Health unit produces COVID-19 information videos

A series of videos featuring acting local medical officer of health Dr. Ian Gemmill have been uploaded to the Haliburton, Kawartha, Pine Ridge District health unit YouTube channel.

“The health unit produced these videos as a way to help share messaging from Dr. Gemmill with our communities,” said Chandra Tremblay, HKPRD health unit spokesperson. “The health unit has always used video as a way to share information, either through social media or our website, and we are hoping to do more videos with Dr. Gemmill in the next few months while he is our acting medical officer of health.”

Here, the four videos have been transcribed.

Video title: COVID-19 shutdown is necessary
Video description: Acting local medical officer of health Dr. Ian Gemmill says the current Ontario-wide shutdown is required to get COVID-19 under control, and allow for broad vaccination.

“…there’s a couple of things about this virus. Number one, when a fully susceptible population encounters a new virus, everyone eventually is going to get it unless we can intervene in a definitive way. One way to intervene is to lock things down. I think we’re now in a position where our health teams are telling us that if we don’t turn things around, they’re going to have to make some tough decisions about who gets an ICU bed and who doesn’t, and that’s really what we want to avoid.

So I think actually the most important part of the lockdown is not the commercial part. I think the most important part is the social part. Don’t mix between households.

And I hope that by next spring when the virus settles down for the summer, which it will do to some degree, and when we have a safe and effective vaccine that is available to everybody, we will in a very structured, and logical and organized way be able to get everybody who wants this vaccine immunized so that this time next year, we won’t be facing another lockdown.”

Video title: COVID-19: Behaviours have consequences
Video description: Gathering together … not wearing masks … these behaviours will have serious consequences for our community. “We have to pull together,” to prevent COVID-19, urges Dr. Gemmill.

“It’s not just me and you who are involved here. This is a community-wide situation and the decisions that you and I make about our own health and about protecting ourselves has consequences for everybody else in the community. If I, for example, decide I don’t like masks, or I’m going to go and gather with people, and I get sick, through those behaviours, I am going to spread this virus so that eventually those people in long-term care are going to have negative effects because of my behaviour even though I don’t see this as an issue for me. So, we have to pull together, you know, as the old saying, ‘if we don’t pull together we’re going to pull apart.’ And I think that that is very true in our response to this virus as well.”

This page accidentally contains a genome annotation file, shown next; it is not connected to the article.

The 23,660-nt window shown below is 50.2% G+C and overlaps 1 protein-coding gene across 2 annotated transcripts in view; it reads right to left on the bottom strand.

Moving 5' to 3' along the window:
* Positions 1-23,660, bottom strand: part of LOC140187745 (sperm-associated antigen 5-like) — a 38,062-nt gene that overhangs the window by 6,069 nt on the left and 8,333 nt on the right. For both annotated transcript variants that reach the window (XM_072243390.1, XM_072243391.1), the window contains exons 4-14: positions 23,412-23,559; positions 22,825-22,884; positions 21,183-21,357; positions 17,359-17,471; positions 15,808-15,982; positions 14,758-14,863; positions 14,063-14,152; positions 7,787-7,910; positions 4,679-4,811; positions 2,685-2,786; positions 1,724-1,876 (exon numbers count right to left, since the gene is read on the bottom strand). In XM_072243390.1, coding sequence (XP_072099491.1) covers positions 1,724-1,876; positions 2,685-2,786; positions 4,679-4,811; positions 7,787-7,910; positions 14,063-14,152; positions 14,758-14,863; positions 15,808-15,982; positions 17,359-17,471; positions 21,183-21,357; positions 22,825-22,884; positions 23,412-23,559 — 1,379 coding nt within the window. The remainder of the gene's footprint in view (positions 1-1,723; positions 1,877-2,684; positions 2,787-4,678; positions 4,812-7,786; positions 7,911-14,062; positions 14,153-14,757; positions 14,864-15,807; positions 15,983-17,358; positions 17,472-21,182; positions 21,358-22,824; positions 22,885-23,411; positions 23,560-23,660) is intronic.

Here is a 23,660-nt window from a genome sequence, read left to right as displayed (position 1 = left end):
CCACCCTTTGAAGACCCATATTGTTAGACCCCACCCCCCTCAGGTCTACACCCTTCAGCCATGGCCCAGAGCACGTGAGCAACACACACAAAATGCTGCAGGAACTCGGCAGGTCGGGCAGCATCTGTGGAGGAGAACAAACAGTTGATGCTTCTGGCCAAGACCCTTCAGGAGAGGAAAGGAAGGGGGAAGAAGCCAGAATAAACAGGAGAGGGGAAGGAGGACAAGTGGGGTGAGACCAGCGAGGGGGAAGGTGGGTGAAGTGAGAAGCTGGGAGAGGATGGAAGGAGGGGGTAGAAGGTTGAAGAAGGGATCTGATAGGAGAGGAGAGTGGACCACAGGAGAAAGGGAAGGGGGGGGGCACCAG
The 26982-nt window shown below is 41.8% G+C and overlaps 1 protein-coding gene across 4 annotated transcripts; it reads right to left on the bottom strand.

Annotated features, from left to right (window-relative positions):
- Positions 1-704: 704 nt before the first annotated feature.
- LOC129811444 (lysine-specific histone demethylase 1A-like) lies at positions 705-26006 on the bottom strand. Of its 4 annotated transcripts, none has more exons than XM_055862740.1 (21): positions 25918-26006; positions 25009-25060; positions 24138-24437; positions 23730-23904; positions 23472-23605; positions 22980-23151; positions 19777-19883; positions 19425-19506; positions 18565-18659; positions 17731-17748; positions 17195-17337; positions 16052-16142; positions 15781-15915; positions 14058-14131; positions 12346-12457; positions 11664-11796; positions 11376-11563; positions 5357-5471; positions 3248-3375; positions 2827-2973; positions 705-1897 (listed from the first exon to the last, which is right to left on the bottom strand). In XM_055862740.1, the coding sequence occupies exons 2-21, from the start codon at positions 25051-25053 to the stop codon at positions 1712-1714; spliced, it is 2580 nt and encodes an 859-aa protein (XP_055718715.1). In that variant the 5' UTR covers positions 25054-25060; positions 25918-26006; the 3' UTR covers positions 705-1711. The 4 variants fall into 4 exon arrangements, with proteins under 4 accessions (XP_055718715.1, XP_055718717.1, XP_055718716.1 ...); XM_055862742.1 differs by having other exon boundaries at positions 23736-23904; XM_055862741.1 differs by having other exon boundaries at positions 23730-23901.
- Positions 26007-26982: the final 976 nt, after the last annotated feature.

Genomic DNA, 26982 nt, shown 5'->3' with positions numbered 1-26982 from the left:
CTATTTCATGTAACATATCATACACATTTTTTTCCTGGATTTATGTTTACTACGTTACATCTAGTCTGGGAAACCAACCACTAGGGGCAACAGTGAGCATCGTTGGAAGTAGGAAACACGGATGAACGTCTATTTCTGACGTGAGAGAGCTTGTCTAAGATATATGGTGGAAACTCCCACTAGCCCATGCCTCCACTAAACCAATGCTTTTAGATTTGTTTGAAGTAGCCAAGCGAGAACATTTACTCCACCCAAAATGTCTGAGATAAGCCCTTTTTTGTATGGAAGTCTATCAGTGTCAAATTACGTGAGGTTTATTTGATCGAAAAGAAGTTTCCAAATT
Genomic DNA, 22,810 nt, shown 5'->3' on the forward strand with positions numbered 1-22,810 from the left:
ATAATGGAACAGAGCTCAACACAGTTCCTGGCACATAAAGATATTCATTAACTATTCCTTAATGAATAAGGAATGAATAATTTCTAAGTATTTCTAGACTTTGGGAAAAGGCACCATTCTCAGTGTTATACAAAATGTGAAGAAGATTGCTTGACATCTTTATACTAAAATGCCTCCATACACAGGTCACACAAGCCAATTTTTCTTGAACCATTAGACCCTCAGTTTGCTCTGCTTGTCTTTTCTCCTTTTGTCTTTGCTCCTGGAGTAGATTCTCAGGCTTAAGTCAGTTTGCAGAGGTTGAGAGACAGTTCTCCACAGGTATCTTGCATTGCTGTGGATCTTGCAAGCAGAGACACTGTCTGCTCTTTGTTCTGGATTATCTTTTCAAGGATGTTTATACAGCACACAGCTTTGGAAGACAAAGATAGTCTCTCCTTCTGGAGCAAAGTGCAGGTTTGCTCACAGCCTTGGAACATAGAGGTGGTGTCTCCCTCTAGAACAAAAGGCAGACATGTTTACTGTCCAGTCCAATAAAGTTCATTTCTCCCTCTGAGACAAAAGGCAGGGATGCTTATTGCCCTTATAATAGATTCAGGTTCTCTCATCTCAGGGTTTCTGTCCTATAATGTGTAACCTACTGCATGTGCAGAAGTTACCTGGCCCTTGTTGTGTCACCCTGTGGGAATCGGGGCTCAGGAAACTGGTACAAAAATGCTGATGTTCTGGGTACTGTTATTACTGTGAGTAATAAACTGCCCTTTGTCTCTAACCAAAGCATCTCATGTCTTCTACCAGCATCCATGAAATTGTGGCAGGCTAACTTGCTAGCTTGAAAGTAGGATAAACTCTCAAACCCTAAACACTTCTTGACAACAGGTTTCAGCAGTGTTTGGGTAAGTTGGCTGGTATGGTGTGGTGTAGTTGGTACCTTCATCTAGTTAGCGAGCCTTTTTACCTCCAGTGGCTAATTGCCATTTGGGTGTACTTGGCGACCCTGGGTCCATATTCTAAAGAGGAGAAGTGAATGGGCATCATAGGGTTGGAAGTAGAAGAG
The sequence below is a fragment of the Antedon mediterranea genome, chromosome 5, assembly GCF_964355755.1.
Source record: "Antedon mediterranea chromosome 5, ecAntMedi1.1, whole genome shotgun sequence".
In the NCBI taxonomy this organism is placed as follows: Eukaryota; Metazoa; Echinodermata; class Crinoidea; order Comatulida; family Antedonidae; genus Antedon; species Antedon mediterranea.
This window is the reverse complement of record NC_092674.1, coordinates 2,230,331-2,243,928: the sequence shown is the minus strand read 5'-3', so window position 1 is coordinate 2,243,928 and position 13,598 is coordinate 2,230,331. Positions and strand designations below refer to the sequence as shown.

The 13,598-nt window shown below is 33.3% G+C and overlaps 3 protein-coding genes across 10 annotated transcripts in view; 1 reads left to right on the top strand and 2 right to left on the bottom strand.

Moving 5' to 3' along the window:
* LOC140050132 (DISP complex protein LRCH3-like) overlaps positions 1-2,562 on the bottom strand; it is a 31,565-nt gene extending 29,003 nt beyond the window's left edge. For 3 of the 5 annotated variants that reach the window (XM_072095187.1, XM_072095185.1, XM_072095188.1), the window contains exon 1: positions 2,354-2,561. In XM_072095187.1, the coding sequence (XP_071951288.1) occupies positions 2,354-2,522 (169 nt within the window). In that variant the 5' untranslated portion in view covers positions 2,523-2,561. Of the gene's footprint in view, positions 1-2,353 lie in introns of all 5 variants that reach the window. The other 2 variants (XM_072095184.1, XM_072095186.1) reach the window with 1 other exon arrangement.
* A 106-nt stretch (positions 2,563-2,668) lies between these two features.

Video title: Do our part; stay apart!
Video description: Dr. Gemmill urges everyone not to gather during provincial COVID-19 shutdown. This action is essential if we want to get back to normal – sooner than later.

“I really hope that the lockdown gives people the understanding, and I hope that the politicians and the decision makers and the public health professionals across the system keep repeating this don’t gather, don’t gather, don’t gather, because this is what will cause a virus to spread. And we’ve got that vaccine, it’s so close almost that we can taste it, let’s not blow it by bad behaviour now, because in a few months we’ll be able to get back to normal I hope, I really do.”

Video title: COVID-19: ‘Blown away’ by vaccine
Video description: Dr. Gemmill explains how the COVID-19 vaccine will be rolled out in 2021, why it’s being done this way, and why getting vaccinated is the key to a return to normal.

“I’m actually blown away by the fact that we have – so quickly – have safe and effective vaccines against coronavirus. We’ve got a mechanism now through the hospital program to get healthcare workers immunized and that’s the first step, because they’re the first people who need to be immunized, because they’re the ones who are actually knowingly facing this virus every single day. So once we’ve got that vaccine we’re going to be able to go into long-term care. And why is that important? Because that’s where the deaths have been, that’s where the hospitalizations have been, that’s where the complications have been, and if we’re going to protect the vulnerable, that’s the next step, is to get those people protected. And having a vaccine in place and through it [we] are not just protecting individuals but diminishing the circulation of the virus in the community, that’s what’s going to be the key, A) to protecting our hospital system, but also to letting us get back to normalcy in our lives. And that’s where we all want to be, to me that’s the goal of this whole thing, is to get back so we can live our lives as we had before.”

To watch these videos on COVID-19 information or other health information resources produced by the local health unit, visit